Myth 6: Pain means I should rest and not move.
Rest may be needed after an acute injury but with chronic pain, we know that gentle exercise and movement provides a number of positive benefits. Some of the many benefits include not only keeping you strong and mobile, but healthy movement releases powerful opiate-like endorphins that help to decrease pain. Yes, your brain has its own built-in medicine cabinet. Gentle exercise also sends a signal to the brain that moment is OK, you are safe, and helps to quiet an overly sensitive nervous system. The more you move, the more confident you feel. The more confident you feel the less fear of movement you have and can return to an active and pain-free life.
Myth 7: Imaging studies will tell me the cause of my pain.
The truth is bones and joint are not very attractive when x-rayed, especially as we get older. We all have some worn out surfaces as we age and this process begins as early as our twenties. Imaging studies are poorly correlated with pain. Some people with awful looking X-Rays have no pain, while others with normal X-Rays may be in absolute agony! Many of the reports found on imaging studies such as herniated disks, osteoarthritis, degeneration, tears, you name it do not correlate with ones report of pain. Remember, pain is both a sensory and emotional experience. We need to look to the brain for some of our answers about pain. I go over this in great length in my book Heal Your Pain Now where I discuss some of the latest advances regarding the “brain-in-pain,” and make it super easy to understand and apply to your specific problem.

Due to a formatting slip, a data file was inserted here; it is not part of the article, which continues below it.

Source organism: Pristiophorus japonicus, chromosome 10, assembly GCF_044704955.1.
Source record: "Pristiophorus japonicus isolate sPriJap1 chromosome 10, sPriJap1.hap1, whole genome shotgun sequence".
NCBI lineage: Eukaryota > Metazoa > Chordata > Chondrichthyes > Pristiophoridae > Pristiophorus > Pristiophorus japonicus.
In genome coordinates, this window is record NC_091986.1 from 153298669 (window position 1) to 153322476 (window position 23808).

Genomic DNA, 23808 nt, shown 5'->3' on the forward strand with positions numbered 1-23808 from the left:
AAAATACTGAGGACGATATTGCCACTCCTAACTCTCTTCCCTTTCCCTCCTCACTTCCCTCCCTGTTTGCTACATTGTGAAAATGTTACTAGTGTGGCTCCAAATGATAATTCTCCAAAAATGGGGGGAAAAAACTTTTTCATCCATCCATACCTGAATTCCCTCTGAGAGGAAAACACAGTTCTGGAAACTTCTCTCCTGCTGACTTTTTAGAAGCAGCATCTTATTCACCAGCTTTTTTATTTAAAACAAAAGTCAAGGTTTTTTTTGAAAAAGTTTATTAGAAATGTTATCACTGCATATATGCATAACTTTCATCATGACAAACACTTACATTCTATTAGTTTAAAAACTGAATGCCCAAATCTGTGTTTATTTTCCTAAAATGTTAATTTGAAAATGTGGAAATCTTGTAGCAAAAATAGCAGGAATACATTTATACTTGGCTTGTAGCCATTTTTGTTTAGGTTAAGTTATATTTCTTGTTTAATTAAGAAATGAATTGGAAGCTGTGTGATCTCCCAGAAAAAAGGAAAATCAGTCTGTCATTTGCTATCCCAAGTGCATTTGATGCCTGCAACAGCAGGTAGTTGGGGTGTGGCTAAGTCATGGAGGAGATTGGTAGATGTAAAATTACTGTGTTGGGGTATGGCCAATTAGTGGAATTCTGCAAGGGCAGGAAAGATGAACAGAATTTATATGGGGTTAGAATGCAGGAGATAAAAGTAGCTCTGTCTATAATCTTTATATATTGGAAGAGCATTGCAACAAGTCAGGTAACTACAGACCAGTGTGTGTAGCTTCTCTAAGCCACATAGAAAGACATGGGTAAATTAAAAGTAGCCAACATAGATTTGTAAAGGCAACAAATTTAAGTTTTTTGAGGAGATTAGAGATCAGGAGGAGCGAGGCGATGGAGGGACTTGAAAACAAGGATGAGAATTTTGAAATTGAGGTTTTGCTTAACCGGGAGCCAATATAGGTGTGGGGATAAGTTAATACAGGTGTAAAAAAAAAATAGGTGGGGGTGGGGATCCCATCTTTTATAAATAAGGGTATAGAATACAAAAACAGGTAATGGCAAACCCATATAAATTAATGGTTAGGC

Myth 8: Pain only occurs if there is a physical injury.
Let’s go back to the definition of pain. Pain is both an unpleasant sensory and emotional experience, which follows actual or potential tissue damage. The key word in this phrase is “potential” damage. If the brain feels threatened it can sound the alarm and produce pain as a way to get your attention or motivate you to take action like withdraw or run. This is logical from a survival perspective as the brain is very good at keeping you out of danger and safe.
Myth 9: Medication or surgery is the only way to solve my persistent pain.